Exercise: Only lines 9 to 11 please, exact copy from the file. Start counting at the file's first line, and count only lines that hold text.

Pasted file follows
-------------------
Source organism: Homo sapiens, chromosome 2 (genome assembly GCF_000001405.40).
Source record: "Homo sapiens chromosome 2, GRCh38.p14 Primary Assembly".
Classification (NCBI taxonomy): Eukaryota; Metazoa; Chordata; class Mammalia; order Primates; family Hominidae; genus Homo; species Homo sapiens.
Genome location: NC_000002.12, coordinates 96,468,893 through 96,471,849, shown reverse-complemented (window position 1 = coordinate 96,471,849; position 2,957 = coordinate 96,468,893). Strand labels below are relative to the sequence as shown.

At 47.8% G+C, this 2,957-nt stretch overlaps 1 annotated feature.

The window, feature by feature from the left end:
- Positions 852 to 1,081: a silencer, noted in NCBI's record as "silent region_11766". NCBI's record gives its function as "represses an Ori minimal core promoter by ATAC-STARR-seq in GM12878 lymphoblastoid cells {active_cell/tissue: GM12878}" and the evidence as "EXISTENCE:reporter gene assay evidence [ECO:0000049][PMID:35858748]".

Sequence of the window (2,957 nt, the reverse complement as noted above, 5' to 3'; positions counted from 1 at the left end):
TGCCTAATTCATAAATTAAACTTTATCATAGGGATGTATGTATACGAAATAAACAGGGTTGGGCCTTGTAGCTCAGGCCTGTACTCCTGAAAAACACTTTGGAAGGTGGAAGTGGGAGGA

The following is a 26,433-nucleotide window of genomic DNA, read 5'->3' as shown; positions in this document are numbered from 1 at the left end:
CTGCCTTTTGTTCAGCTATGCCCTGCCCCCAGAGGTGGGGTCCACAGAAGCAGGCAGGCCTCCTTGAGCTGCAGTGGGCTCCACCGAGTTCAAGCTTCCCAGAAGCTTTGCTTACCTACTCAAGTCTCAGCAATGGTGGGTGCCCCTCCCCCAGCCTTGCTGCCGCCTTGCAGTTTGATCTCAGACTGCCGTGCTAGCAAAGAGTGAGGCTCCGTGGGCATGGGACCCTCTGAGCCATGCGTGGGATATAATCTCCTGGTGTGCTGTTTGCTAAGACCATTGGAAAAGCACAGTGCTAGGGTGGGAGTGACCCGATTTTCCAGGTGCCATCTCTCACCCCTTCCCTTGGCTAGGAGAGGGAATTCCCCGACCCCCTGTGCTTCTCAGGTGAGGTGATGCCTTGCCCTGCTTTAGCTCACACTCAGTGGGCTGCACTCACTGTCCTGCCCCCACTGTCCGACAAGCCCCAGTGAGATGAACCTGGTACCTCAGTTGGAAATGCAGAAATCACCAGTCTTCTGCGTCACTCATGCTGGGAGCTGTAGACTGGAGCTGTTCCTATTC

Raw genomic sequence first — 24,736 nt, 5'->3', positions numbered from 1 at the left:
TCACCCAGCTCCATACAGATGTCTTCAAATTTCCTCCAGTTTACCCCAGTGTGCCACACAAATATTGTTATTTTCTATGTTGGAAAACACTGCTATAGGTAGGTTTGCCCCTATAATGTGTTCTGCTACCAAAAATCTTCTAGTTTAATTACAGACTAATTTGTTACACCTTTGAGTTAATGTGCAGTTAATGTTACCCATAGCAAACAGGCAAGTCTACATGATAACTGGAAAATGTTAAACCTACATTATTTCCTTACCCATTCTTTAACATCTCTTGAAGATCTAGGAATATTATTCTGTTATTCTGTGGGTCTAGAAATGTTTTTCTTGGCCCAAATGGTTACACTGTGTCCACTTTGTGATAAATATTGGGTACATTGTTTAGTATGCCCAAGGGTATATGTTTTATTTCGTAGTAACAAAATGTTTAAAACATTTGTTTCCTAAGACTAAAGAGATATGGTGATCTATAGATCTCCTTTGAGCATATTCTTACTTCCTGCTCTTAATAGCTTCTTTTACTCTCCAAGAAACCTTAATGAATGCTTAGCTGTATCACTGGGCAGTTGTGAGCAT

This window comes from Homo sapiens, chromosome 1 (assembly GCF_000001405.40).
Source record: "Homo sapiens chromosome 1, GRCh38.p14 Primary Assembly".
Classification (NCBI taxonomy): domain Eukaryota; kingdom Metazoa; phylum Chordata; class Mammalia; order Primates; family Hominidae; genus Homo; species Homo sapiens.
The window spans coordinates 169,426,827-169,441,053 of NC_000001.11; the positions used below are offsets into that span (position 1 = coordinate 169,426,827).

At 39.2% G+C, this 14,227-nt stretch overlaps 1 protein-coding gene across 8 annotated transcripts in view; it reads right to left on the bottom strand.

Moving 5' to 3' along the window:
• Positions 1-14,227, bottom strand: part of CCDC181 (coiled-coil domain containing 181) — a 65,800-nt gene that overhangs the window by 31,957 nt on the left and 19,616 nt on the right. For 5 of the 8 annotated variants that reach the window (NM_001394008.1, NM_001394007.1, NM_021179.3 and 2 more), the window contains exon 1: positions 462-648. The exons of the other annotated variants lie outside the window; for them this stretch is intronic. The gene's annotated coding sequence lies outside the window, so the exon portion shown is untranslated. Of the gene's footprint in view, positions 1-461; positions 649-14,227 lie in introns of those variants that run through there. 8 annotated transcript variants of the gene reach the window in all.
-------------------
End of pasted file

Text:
TGCCTAATTCATAAATTAAACTTTATCATAGGGATGTATGTATACGAAATAAACAGGGTTGGGCCTTGTAGCTCAGGCCTGTACTCCTGAAAAACACTTTGGAAGGTGGAAGTGGGAGGA

The following is a 26,433-nucleotide window of genomic DNA, read 5'->3' as shown; positions in this document are numbered from 1 at the left end:
CTGCCTTTTGTTCAGCTATGCCCTGCCCCCAGAGGTGGGGTCCACAGAAGCAGGCAGGCCTCCTTGAGCTGCAGTGGGCTCCACCGAGTTCAAGCTTCCCAGAAGCTTTGCTTACCTACTCAAGTCTCAGCAATGGTGGGTGCCCCTCCCCCAGCCTTGCTGCCGCCTTGCAGTTTGATCTCAGACTGCCGTGCTAGCAAAGAGTGAGGCTCCGTGGGCATGGGACCCTCTGAGCCATGCGTGGGATATAATCTCCTGGTGTGCTGTTTGCTAAGACCATTGGAAAAGCACAGTGCTAGGGTGGGAGTGACCCGATTTTCCAGGTGCCATCTCTCACCCCTTCCCTTGGCTAGGAGAGGGAATTCCCCGACCCCCTGTGCTTCTCAGGTGAGGTGATGCCTTGCCCTGCTTTAGCTCACACTCAGTGGGCTGCACTCACTGTCCTGCCCCCACTGTCCGACAAGCCCCAGTGAGATGAACCTGGTACCTCAGTTGGAAATGCAGAAATCACCAGTCTTCTGCGTCACTCATGCTGGGAGCTGTAGACTGGAGCTGTTCCTATTC